Alif Alif Atoll Diving

Offering year-round mantas and whale sharks, plus schooling hammerheads, Alif Alif Atoll’s marine megafauna make it a perennial favourite with divers. Discover everything from easy-going reef drift dives to challenging deeper sites and exceptionally strong currents dives whilst you’re there.


Diving in Alif Alif Atoll

Diving in Alif Alif Atoll (North Ari Atoll) is diverse and possible for all levels. Located in the southern Central Maldives, it enjoys year-round diving and an exciting opportunity to dive with pelagic giants like manta rays and whale sharks all year round. It is the most open to tourism and is considered the best diving in the Maldives by many. As there is a lot of choices, no matter if you prefer a liveaboard, dive resort or dive centre, there will be something to suit your needs here. It also includes the small Rasdhoo Atoll to the north, which is famous for its schooling hammerhead encounters.

Best time to dive

Alif Alif Atoll diving is available all year round, though conditions can change significantly throughout the year. December to April are the best conditions for diving. The winds are gentle and warm and the rains are at their lowest so your holiday will have uninterrupted sunshine. These conditions mean that the waters are calm and clear, allowing for over 40m visibility. The only downside to diving at this time of year is that because it is the busiest season, prices are at their highest. 

During the rainy season, from May to November, conditions change. There is still plenty of sunlight, but short and intense rain showers become more frequent and the winds pick up. These conditions sometimes mean that some dive centres do not operate in June, so check before you travel. On the other hand, the winds blow in plankton from the deep oceans which attract filter feeders like manta rays and whale sharks. The prices can also go down because there are fewer tourists. 

Types of diving

Diving in Alif Alif Atoll can be challenging at times but there is something on offer for all divers. The drift dives along reefs and thilas tend to be gentle and suitable for those who have little experience with drift diving. Overhangs and caves, usually found deeper on the reefs provide a playground for the more advanced diver. For the truly adventurous, and suitably experienced, the kandu drift dives can provide very strong currents. These currents yield large pelagic life which follows the smaller fish into the channels. 

There are over 10 resort islands to choose from, most of which have a dive centre. There are also dive centres on some of the other, larger inhabited islands Ukulhas and Mathiveri. Dive courses are possible at any of these, some advanced courses may even be doable from a liveaboard. Liveaboards might be the best way to see all the dive sites and are also often the most economical way of diving. Some may have minimum requirements though, so check before you book.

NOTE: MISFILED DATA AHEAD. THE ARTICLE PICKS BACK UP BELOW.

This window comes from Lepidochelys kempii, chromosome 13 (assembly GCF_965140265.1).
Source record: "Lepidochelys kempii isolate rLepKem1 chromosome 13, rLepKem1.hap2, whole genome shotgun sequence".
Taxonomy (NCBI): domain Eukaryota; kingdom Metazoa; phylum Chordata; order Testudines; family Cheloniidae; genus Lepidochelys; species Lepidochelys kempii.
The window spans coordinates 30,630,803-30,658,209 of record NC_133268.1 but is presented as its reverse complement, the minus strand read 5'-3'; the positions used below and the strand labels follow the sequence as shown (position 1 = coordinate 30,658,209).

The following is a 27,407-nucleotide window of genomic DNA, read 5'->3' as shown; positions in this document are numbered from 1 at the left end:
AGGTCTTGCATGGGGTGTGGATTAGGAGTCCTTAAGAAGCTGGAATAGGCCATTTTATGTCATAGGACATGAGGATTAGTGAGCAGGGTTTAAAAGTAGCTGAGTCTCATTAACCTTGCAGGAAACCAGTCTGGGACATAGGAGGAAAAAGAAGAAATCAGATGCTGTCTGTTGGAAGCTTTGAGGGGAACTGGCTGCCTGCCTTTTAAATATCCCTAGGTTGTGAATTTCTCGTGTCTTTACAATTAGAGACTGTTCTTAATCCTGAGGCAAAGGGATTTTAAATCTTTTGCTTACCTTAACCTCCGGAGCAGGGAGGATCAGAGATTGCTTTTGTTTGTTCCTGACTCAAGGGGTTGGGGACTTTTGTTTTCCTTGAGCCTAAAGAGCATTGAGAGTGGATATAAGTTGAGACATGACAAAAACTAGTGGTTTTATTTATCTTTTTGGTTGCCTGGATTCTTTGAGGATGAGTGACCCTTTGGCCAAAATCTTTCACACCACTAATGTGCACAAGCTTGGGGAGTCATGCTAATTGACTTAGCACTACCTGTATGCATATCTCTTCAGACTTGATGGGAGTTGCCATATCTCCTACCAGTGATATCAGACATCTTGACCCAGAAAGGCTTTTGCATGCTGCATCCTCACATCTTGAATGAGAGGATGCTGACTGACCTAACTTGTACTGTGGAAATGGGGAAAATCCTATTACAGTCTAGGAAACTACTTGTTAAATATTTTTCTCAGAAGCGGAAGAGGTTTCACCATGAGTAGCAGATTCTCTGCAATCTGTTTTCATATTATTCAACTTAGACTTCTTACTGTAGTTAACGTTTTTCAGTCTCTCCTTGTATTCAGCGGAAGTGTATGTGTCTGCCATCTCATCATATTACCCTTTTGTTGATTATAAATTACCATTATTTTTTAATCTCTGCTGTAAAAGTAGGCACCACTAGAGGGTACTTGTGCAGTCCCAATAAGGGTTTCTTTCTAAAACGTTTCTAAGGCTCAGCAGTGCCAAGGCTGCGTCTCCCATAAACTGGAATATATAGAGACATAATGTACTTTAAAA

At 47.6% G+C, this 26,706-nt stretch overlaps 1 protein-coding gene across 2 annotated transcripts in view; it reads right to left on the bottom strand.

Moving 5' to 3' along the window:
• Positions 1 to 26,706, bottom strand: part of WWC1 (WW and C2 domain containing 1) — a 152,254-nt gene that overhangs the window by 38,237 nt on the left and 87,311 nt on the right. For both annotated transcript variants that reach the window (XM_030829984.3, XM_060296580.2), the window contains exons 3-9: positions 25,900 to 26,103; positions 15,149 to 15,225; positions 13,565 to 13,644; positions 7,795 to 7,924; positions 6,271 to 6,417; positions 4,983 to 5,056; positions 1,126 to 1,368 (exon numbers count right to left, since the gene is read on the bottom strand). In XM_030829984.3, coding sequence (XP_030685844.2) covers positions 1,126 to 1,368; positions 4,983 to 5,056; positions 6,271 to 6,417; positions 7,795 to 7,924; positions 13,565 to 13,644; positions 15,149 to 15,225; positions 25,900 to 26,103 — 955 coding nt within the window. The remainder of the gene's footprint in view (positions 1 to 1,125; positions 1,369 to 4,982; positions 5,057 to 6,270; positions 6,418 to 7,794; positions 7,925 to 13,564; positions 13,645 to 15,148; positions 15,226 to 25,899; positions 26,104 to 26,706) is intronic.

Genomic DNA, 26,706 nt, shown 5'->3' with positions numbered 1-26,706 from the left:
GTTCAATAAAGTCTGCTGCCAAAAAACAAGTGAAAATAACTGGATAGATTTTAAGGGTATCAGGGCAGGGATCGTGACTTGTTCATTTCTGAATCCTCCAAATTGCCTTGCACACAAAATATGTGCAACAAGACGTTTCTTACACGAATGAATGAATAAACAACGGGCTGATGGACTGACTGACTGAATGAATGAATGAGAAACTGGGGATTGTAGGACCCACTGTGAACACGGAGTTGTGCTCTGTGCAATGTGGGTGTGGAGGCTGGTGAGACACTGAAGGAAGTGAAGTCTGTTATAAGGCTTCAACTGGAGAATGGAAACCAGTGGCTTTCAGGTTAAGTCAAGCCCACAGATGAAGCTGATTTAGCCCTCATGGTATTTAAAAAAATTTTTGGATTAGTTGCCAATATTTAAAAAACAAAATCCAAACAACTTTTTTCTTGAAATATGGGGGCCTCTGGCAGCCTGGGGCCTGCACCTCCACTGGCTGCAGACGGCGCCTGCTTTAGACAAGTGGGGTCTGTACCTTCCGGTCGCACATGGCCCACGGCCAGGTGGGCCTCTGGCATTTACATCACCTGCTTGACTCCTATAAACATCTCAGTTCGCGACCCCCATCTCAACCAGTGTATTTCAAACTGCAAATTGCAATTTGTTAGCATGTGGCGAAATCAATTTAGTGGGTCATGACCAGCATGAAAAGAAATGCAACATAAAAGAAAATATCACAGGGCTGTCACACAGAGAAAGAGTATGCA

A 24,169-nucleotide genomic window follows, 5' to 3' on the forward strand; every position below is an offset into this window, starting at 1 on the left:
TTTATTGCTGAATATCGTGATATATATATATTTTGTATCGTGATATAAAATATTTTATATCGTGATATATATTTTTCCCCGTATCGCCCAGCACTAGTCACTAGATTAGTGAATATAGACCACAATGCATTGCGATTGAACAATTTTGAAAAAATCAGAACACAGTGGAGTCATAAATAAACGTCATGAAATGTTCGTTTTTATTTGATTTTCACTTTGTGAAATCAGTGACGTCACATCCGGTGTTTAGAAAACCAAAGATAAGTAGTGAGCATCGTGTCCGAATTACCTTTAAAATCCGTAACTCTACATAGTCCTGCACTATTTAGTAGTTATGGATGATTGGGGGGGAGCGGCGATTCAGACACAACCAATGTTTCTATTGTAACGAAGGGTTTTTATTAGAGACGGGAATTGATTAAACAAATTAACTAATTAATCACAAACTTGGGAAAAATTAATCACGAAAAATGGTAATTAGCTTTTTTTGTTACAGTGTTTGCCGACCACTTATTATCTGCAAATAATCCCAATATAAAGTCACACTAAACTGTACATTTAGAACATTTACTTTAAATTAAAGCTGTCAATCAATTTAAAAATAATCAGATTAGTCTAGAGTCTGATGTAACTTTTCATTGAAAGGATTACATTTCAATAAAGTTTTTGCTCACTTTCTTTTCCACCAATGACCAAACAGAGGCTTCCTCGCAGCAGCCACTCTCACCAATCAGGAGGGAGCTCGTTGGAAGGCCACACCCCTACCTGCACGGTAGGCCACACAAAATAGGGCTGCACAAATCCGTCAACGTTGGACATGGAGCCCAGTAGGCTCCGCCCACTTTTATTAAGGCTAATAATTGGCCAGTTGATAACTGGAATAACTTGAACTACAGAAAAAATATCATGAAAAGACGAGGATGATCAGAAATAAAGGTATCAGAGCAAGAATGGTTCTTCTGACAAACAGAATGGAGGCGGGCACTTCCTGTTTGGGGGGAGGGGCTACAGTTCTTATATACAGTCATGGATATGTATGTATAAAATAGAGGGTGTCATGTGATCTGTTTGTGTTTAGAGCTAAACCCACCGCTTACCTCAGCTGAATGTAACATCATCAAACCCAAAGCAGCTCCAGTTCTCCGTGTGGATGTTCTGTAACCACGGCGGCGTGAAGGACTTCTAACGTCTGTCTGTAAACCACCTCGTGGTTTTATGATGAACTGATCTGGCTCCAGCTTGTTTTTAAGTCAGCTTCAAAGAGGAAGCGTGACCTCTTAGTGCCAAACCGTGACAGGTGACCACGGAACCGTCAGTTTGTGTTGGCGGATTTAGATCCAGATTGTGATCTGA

What to see

Compared to the reefs of other atolls, Alif Alif Atoll is not famed for its bright corals. Despite this, there is still lots to see on the reefs. Macro hunters will find nudibranch and shrimp galore amongst the rocks and corals. The masters of disguise frogfish, leaf fish and stonefish are present in abundance. 

The real treats to see though, are the giant pelagic creatures. It is one of the only places in the Maldives with sightings of Whale Sharks and Manta Rays all year round, though they are more common during the monsoon months. Sightings of eagle rays, grey reef sharks, turtles and guitar sharks are all common too. Due to its proximity with Rasdhoo Atoll, hammerheads are frequent visitors, sometimes in huge, impressive schools. 

Best places to dive

Alif Alif Atoll offers so many dive sites to choose from that you might struggle to fit them all in! 

Maaya Thila is one of the most popular dive sites in the Maldives. Stretching from 6 to 30 meters, it can be catered to all but the currents can be variable. Deeper, it features overhangs and a swim through covered in black coral. It is a popular site for night diving due to the sheer number of fish, drawn to your torch beam. The only negative is that, due to its popularity, it can be crowded and some of the coral is damaged by divers.

Fish Head or Shark Point has marine protected status and is a fantastic place for spotting sharks! It is a long speedboat journey so it is best suited for liveaboards. The pinnacle offers black coral trees with up to 20 grey reef sharks swimming amongst the caves. 

Fesdu Wreck sits on a 30 meters sandy bottom and offers a combination dive of a wreck and small but stunning thila. The wreck has become home to a variety of fish life including morays, scorpionfish and frogfish. It is possible to penetrate this wreck but as the inside has become coated in corals, it is not advised in case the coral is damaged. 

A dive site that is not technically on Alif Alif, but nearby Rasdhoo Atoll has to be mentioned. Hammerhead Point is one of the only locations in the world where you can see schooling hammerheads and is well worth the journey.